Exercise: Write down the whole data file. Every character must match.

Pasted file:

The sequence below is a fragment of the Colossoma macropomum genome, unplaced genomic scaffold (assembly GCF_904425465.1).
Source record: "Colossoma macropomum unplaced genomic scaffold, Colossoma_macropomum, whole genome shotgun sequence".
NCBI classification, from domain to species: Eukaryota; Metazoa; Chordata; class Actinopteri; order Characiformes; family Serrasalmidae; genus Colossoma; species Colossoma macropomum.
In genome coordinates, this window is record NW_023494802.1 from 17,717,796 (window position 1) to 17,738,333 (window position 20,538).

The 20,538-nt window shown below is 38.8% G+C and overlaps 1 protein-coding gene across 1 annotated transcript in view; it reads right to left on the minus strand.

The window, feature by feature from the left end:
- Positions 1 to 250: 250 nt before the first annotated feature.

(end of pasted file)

The sequence below is a fragment of the Colossoma macropomum genome, unplaced genomic scaffold (assembly GCF_904425465.1).
Source record: "Colossoma macropomum unplaced genomic scaffold, Colossoma_macropomum, whole genome shotgun sequence".
NCBI classification, from domain to species: Eukaryota; Metazoa; Chordata; class Actinopteri; order Characiformes; family Serrasalmidae; genus Colossoma; species Colossoma macropomum.
In genome coordinates, this window is record NW_023494802.1 from 17,717,796 (window position 1) to 17,738,333 (window position 20,538).

The 20,538-nt window shown below is 38.8% G+C and overlaps 1 protein-coding gene across 1 annotated transcript in view; it reads right to left on the minus strand.

The window, feature by feature from the left end:
- Positions 1 to 250: 250 nt before the first annotated feature.